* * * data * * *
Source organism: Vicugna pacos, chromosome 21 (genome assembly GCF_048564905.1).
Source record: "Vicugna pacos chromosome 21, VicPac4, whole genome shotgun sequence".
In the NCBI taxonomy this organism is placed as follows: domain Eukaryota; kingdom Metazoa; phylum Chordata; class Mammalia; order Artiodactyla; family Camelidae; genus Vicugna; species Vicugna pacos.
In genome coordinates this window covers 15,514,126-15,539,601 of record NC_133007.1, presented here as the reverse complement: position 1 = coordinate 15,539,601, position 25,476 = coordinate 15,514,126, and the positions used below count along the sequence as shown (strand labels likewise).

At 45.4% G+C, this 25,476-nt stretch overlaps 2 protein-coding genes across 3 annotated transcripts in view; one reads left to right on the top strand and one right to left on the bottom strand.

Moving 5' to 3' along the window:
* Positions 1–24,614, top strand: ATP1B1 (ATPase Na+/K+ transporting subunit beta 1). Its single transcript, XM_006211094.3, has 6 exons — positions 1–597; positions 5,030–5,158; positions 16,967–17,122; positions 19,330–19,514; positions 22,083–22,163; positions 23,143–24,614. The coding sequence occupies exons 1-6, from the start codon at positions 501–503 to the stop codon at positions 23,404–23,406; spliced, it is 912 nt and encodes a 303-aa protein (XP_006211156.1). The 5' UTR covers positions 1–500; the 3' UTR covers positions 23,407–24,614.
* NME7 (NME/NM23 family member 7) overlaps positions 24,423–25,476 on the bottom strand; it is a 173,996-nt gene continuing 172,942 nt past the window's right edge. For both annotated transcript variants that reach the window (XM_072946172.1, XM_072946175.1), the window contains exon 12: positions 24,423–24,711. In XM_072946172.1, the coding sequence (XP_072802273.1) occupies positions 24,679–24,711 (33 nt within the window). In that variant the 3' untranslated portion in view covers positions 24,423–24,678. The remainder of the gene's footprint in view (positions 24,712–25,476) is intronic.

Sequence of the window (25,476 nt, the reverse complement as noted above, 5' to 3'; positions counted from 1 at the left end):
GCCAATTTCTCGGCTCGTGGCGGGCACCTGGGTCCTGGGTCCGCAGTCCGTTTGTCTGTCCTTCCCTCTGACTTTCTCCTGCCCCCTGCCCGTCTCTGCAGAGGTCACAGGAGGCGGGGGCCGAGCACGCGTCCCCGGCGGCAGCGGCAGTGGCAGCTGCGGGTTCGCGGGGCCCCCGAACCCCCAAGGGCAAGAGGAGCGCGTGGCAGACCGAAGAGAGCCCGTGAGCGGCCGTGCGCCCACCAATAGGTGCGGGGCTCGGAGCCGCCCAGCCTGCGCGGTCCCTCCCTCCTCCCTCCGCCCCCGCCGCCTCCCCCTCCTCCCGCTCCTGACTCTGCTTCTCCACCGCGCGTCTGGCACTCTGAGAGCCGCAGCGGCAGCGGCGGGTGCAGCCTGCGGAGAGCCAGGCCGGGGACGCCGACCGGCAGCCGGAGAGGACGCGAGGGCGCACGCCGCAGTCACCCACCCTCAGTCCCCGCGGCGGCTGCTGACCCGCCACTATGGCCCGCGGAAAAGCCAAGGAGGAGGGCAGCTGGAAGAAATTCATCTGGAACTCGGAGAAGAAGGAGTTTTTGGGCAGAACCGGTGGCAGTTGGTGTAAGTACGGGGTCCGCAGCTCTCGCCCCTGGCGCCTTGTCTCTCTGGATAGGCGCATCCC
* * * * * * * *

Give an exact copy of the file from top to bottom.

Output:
Source organism: Vicugna pacos, chromosome 21 (genome assembly GCF_048564905.1).
Source record: "Vicugna pacos chromosome 21, VicPac4, whole genome shotgun sequence".
In the NCBI taxonomy this organism is placed as follows: domain Eukaryota; kingdom Metazoa; phylum Chordata; class Mammalia; order Artiodactyla; family Camelidae; genus Vicugna; species Vicugna pacos.
In genome coordinates this window covers 15,514,126-15,539,601 of record NC_133007.1, presented here as the reverse complement: position 1 = coordinate 15,539,601, position 25,476 = coordinate 15,514,126, and the positions used below count along the sequence as shown (strand labels likewise).

At 45.4% G+C, this 25,476-nt stretch overlaps 2 protein-coding genes across 3 annotated transcripts in view; one reads left to right on the top strand and one right to left on the bottom strand.

Moving 5' to 3' along the window:
* Positions 1–24,614, top strand: ATP1B1 (ATPase Na+/K+ transporting subunit beta 1). Its single transcript, XM_006211094.3, has 6 exons — positions 1–597; positions 5,030–5,158; positions 16,967–17,122; positions 19,330–19,514; positions 22,083–22,163; positions 23,143–24,614. The coding sequence occupies exons 1-6, from the start codon at positions 501–503 to the stop codon at positions 23,404–23,406; spliced, it is 912 nt and encodes a 303-aa protein (XP_006211156.1). The 5' UTR covers positions 1–500; the 3' UTR covers positions 23,407–24,614.
* NME7 (NME/NM23 family member 7) overlaps positions 24,423–25,476 on the bottom strand; it is a 173,996-nt gene continuing 172,942 nt past the window's right edge. For both annotated transcript variants that reach the window (XM_072946172.1, XM_072946175.1), the window contains exon 12: positions 24,423–24,711. In XM_072946172.1, the coding sequence (XP_072802273.1) occupies positions 24,679–24,711 (33 nt within the window). In that variant the 3' untranslated portion in view covers positions 24,423–24,678. The remainder of the gene's footprint in view (positions 24,712–25,476) is intronic.

Sequence of the window (25,476 nt, the reverse complement as noted above, 5' to 3'; positions counted from 1 at the left end):
GCCAATTTCTCGGCTCGTGGCGGGCACCTGGGTCCTGGGTCCGCAGTCCGTTTGTCTGTCCTTCCCTCTGACTTTCTCCTGCCCCCTGCCCGTCTCTGCAGAGGTCACAGGAGGCGGGGGCCGAGCACGCGTCCCCGGCGGCAGCGGCAGTGGCAGCTGCGGGTTCGCGGGGCCCCCGAACCCCCAAGGGCAAGAGGAGCGCGTGGCAGACCGAAGAGAGCCCGTGAGCGGCCGTGCGCCCACCAATAGGTGCGGGGCTCGGAGCCGCCCAGCCTGCGCGGTCCCTCCCTCCTCCCTCCGCCCCCGCCGCCTCCCCCTCCTCCCGCTCCTGACTCTGCTTCTCCACCGCGCGTCTGGCACTCTGAGAGCCGCAGCGGCAGCGGCGGGTGCAGCCTGCGGAGAGCCAGGCCGGGGACGCCGACCGGCAGCCGGAGAGGACGCGAGGGCGCACGCCGCAGTCACCCACCCTCAGTCCCCGCGGCGGCTGCTGACCCGCCACTATGGCCCGCGGAAAAGCCAAGGAGGAGGGCAGCTGGAAGAAATTCATCTGGAACTCGGAGAAGAAGGAGTTTTTGGGCAGAACCGGTGGCAGTTGGTGTAAGTACGGGGTCCGCAGCTCTCGCCCCTGGCGCCTTGTCTCTCTGGATAGGCGCATCCC